If it was every day I would probably look at the root causes and find a plan to work around that.

Maybe a larger serving of protein for the kids at lunch. Maybe more outdoor time. Maybe have them dance during transition times between activities. Maybe re-evaluate my set-up. Etc.

The more often it happened, the more I would suspect something is not working with my current setup or plan.
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Old 06-23-2016, 11:09 AM
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Quote:
Originally Posted by Unregistered View Post
Depending on the situation I start randomly singing wacky stuff, or I grab a small stack of kids books and head to the least chaotic spot in the room and start reading aloud very quietly.

Stash of chocolate chips kept on hand nearby to self medicate as needed.
I do this, except I have honey buns!

I turn on something I can sing to and dance like no one is watching.
Or I just sit and start reading and they slowly come to sit by me
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Old 06-23-2016, 11:30 AM
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I pick the rowdiest, loudest child and have them come work on an activity at the table. I then pick 3 of the other ones that are being rowdy to come work at the table. We discuss "calm down" a lot here. We can have fun, we can be silly, but we can't be crazy and loud because then no one can hear each other.
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Old 06-23-2016, 12:19 PM
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1. Prevention. Problem solving areas of the day that are stressful and changing what I can. Sometimes there are going to be harder parts of the day - for me the worst is coming inside to making lunch. Its a hell of a transition we: come in, take off shoes, put away water, wash hands, sit at table activity while waiting for others, clean up, go upstairs, sit on blankets, get boxes of activities on each blanket and then I make lunch. I have trained them on the procedure enough it has gotten much smoother. Today was pretty seamless - It was high energy but not stressful I just take breathes and acknowledge that I sweat alot for a few minutes there lol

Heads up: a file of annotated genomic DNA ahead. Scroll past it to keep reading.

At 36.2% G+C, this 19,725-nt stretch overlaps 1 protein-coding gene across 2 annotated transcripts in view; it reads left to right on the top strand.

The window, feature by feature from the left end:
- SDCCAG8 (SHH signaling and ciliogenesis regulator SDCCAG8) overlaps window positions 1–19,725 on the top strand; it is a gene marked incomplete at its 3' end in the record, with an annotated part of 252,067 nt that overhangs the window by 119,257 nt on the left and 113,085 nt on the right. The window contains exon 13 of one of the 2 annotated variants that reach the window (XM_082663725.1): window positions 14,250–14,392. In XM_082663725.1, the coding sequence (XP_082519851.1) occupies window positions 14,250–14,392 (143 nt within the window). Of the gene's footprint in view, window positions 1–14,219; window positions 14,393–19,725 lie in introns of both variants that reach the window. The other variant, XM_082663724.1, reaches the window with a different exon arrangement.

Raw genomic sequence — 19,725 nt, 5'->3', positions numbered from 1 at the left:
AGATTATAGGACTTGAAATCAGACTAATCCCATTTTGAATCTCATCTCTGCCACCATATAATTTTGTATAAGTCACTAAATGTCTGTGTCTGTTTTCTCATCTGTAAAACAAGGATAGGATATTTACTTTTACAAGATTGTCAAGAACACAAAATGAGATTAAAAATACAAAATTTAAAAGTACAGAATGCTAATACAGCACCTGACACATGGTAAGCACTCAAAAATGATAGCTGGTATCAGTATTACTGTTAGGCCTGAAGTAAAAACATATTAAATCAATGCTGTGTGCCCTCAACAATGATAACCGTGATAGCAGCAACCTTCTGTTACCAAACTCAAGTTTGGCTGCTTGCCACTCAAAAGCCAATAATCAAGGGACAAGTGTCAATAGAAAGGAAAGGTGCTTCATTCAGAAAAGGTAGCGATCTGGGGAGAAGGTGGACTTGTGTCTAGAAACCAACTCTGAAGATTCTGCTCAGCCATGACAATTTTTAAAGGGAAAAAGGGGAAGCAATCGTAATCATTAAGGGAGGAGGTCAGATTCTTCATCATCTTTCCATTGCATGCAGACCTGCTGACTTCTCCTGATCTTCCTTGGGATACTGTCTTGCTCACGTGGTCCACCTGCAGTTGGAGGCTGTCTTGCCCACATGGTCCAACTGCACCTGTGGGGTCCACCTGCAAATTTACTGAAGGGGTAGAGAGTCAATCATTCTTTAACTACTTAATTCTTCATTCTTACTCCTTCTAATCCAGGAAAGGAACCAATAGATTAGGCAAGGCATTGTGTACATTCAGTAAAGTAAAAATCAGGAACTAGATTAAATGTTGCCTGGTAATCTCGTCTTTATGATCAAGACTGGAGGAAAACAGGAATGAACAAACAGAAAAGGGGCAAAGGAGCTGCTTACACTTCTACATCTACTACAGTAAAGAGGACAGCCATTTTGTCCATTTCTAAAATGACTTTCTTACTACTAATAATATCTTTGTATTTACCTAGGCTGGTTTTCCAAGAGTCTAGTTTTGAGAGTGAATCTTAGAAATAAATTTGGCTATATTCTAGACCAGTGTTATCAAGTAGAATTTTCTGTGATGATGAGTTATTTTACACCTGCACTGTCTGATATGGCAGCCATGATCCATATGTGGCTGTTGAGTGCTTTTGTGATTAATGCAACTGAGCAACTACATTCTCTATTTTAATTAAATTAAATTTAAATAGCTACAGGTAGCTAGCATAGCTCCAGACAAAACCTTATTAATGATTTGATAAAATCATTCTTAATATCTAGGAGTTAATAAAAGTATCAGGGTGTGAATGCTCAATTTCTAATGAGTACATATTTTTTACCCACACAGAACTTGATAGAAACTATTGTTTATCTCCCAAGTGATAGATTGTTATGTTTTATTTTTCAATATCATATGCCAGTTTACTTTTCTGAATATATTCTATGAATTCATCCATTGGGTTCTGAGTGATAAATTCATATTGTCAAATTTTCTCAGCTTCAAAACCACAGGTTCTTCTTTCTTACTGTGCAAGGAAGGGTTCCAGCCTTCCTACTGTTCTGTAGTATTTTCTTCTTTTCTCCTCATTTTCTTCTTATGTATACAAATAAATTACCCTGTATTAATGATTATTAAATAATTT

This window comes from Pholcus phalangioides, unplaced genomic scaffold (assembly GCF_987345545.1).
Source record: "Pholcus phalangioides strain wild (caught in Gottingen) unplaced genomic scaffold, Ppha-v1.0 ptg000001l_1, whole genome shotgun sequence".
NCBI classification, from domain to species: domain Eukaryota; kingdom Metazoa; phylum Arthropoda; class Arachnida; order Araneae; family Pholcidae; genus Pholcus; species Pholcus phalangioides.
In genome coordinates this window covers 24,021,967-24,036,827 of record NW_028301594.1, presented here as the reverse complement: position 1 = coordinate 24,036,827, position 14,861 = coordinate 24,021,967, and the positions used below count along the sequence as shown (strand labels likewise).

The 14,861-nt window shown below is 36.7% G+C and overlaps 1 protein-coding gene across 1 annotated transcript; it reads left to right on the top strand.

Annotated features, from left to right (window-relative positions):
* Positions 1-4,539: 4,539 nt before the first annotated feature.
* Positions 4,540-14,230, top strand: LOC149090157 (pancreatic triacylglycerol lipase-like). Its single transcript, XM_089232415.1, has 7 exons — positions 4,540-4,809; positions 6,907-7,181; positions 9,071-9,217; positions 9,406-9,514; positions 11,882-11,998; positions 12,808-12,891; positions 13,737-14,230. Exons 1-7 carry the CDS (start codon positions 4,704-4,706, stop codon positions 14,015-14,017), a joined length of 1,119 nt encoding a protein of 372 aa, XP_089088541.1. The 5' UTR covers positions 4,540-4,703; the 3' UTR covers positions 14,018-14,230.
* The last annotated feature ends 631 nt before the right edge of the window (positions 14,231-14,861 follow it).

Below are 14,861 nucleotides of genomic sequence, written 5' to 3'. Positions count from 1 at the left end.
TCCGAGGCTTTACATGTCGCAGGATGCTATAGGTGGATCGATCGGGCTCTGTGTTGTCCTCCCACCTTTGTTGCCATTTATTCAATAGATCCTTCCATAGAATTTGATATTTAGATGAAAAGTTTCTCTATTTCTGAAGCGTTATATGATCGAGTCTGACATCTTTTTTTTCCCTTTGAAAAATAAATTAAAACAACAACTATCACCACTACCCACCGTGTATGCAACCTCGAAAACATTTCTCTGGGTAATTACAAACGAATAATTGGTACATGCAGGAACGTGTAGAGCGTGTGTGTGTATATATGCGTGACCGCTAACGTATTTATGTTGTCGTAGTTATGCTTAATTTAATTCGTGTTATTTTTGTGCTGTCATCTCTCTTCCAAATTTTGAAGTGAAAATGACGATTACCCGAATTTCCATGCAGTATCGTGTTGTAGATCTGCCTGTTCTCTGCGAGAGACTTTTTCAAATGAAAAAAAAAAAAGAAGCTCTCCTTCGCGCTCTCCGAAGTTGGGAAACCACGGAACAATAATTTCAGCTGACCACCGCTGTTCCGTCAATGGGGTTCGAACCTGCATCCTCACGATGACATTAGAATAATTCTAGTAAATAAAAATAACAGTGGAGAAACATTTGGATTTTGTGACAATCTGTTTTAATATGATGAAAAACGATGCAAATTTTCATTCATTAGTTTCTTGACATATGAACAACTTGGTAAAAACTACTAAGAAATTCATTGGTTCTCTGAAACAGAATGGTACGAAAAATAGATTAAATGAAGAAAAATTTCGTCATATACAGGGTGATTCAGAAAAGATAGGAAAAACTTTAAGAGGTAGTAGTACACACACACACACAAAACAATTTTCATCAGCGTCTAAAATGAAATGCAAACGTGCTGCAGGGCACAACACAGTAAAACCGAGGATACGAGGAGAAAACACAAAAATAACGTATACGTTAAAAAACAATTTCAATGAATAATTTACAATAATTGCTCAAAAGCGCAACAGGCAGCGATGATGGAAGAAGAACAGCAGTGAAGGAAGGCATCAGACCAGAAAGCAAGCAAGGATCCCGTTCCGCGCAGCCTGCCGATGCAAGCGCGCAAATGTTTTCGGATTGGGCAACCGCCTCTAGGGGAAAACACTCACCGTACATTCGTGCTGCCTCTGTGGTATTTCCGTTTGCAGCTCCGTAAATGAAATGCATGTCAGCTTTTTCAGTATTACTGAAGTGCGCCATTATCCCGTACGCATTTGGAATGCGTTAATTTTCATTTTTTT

2. I also try and stay on top of my mood. Am I tired, hungry, grumpy for whatever reason? Do I need to drink some water? If I forget to take care of myself along with these 10 littles I start snapping at them

3. When I find myself getting annoyed I sing to myself "I am kind, I am gentle, I am full of joy" its a little mediation that helps me choose to be happy or at least not crazy grumpy The kids pick up on it which is cute too.
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Old 06-24-2016, 03:53 AM
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Quote:
Originally Posted by Josiegirl View Post
I have a train whistle that brings all chaos to a halt immediately.
This is the reason why parents say I look like a gym teacher. Whistle, running shoes.